The Caravan “Crisis” — Myth and Facts

Solidarity Steering Committee

November 2, 2008

Central American migrant caravan reaches Oaxaca, Mexico. Photo: Víctor Camacho

THERE’S A LOT to be said about the caravan of Central American refugees, hundreds of miles from the U.S. border as they struggle through southern Mexico in hopes of achieving asylum in the United States. Here we will only touch on some of the most basic facts.

It’s a myth, of course, that the refugees are an “invasion force” coming to infiltrate the United States “illegally.” Quite the contrary, they want to reach regular ports of entry and make their applications for asylum — a right they have under U.S. and international law.

Asylum seekers who make illegal crossings, and immediately surrender to border patrols, have been doing so only because the Trump administration has cynically closed the legal entry points — leaving refugees stranded for days, or forced to turn back into the hands of predatory gangs. (On these atrocities, see an interview with attorney Jennifer Harbury on Democracy Now.)

It’s also a myth that the caravan, or immigration “legal” or otherwise, are any kind of real “crisis” for the United States. That’s just a part of the stream of racist lies spewing from the mouth of Donald Trump and rightwing media — while Democratic politicians mostly run away from the issue.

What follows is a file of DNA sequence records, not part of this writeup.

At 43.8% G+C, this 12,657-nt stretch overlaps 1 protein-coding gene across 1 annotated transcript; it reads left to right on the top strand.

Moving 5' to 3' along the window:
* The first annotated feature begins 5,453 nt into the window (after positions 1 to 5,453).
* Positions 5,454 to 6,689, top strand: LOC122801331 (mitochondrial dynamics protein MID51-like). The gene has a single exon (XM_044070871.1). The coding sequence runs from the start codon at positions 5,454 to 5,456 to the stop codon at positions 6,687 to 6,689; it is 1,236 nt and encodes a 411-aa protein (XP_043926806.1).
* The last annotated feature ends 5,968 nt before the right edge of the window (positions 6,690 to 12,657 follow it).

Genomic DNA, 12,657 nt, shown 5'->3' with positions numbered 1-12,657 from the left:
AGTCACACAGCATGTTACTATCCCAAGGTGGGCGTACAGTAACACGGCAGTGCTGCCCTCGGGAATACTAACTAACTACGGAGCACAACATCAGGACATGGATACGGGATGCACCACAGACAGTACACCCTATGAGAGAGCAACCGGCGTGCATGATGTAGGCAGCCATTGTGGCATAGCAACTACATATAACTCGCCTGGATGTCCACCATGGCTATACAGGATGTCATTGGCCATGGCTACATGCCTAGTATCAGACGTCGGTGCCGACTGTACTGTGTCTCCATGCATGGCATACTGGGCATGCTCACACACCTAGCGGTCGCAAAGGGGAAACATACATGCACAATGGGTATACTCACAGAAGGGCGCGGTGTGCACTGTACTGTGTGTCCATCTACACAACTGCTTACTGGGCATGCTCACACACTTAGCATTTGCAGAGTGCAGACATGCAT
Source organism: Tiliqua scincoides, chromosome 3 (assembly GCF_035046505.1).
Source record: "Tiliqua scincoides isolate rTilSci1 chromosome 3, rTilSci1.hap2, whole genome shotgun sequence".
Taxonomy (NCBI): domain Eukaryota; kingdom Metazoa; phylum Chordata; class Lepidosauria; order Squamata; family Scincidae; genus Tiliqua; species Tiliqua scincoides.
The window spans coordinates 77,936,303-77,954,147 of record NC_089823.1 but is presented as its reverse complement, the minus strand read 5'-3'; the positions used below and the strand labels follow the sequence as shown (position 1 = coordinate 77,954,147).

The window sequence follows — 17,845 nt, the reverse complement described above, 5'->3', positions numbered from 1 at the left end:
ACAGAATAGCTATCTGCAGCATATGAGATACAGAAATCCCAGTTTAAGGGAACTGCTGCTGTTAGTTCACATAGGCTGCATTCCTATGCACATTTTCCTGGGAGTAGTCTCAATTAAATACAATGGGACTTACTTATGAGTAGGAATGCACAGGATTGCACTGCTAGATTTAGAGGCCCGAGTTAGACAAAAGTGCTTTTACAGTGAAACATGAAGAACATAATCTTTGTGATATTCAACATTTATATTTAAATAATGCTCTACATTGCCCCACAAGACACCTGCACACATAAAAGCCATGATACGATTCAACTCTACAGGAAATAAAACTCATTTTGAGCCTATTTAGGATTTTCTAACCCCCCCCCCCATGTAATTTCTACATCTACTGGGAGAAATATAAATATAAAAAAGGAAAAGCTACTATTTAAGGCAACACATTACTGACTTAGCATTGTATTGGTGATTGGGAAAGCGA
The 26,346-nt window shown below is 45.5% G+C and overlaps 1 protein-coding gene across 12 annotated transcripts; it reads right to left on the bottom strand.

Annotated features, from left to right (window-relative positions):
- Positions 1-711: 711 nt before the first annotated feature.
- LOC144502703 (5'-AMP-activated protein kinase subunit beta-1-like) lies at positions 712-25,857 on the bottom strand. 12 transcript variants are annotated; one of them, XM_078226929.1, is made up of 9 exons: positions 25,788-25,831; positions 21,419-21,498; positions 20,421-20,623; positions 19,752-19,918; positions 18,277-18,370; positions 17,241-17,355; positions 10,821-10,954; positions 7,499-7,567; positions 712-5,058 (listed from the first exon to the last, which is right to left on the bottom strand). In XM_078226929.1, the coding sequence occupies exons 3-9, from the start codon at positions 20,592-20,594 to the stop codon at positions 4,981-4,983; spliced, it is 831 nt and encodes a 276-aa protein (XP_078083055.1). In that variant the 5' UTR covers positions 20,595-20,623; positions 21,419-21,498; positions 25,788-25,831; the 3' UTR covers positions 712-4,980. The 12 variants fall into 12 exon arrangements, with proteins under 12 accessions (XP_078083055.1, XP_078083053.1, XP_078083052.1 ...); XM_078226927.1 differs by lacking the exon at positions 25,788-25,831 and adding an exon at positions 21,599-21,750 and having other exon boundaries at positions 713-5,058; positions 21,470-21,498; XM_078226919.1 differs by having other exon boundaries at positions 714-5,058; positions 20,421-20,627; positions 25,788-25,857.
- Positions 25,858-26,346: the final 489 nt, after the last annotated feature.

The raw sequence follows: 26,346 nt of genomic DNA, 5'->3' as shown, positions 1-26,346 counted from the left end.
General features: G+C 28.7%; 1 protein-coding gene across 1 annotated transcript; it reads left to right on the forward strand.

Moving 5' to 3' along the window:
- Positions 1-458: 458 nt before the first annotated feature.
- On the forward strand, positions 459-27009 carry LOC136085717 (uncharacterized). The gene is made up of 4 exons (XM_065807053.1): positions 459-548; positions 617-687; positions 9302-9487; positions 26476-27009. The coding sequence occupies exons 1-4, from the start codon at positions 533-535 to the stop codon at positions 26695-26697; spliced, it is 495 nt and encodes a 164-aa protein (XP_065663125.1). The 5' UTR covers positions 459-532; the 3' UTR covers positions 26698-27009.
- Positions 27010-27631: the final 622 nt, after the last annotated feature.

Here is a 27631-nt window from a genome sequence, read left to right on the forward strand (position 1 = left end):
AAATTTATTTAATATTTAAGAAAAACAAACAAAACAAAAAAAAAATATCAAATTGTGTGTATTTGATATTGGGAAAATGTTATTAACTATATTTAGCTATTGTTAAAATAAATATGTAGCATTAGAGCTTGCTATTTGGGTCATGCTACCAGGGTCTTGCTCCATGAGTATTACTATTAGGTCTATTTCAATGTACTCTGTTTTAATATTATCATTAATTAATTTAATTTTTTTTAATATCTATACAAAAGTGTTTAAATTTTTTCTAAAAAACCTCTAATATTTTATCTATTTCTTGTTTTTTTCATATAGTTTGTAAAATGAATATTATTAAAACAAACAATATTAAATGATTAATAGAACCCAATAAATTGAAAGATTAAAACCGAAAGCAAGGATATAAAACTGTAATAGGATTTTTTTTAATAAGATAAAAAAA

There is, however, a very real crisis in the countries of Central America. Honduras, where the largest number of the current caravan refugees come from, is a stark illustration. People are traveling together for protection from the threat of thieves and sex traffickers. Before that, parents have been sending their children, unaccompanied, on the deadly dangerous northward journey to escape the clutches of gangs demanding that kids join them, or die.

The crisis in Honduras didn’t just “happen.” You can say it’s been brought to us by the two most recent U.S. presidential candidates, Hillary Clinton and Donald Trump.

In 2009 a coup was staged that overthrew the elected president of Honduras, Manuel Zelaya, mainly because his reform policies threatened the landed oligarchs of that country. That coup, warmly applauded and emboldened at the time by U.S. Secretary of State Hillary Clinton, effectively returned Honduras to the rule of death squads and drug lords. One result was the murder of the leading indigenous human rights and environmental activist Berta Cáceres, and many others.

In 2017, the Honduran people voted the coup president Juan Orlando Hernandez out of office. On election night, the vote count was “suspended” and when it resumed, the results were “flipped” to put him on top – a blatant, open fraud that was approved and duly congratulated by the Trump White House. No wonder that the popular enthusiasm of the Honduran people has given way to despair and organized flight.

The United States created this crisis. Let the refugees in!